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July 26, 1930


JAMA. 1930;95(4):269-270. doi:10.1001/jama.1930.02720040027011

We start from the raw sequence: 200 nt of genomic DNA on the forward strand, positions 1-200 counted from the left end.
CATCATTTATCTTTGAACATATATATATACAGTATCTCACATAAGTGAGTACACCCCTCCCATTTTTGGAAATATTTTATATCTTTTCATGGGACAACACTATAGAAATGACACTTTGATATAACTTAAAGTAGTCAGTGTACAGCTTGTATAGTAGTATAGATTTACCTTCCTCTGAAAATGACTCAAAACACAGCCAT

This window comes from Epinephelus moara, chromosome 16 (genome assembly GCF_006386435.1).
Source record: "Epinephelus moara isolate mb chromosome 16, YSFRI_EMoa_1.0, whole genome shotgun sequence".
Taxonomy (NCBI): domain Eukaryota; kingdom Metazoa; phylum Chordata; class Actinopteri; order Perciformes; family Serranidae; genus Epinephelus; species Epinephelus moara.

Although much progress has been made in recent years with regard to the changes that carbohydrates and proteins undergo in the chemical transformations within the organism, our knowledge of the metabolism of fats remains quite scanty. When one recalls the fact that fats form a large part of the energy intake of man, the paucity of information regarding the metabolic fate becomes the more regrettable. In the case of the carbohydrates, interest has become centered on the reactions of dextrose and glycogen, which are the compounds of main physiologic moment. Other hexose carbohydrates are for the most part converted into them before they engage in the functions of the tissues. Carbohydrates that do not experieince this effect tend to play a minor part.4 The proteins present a more complex problem in that they reappear in the circulation in the form of eighteen or twenty amino-acid fragments or simple polypeptides,

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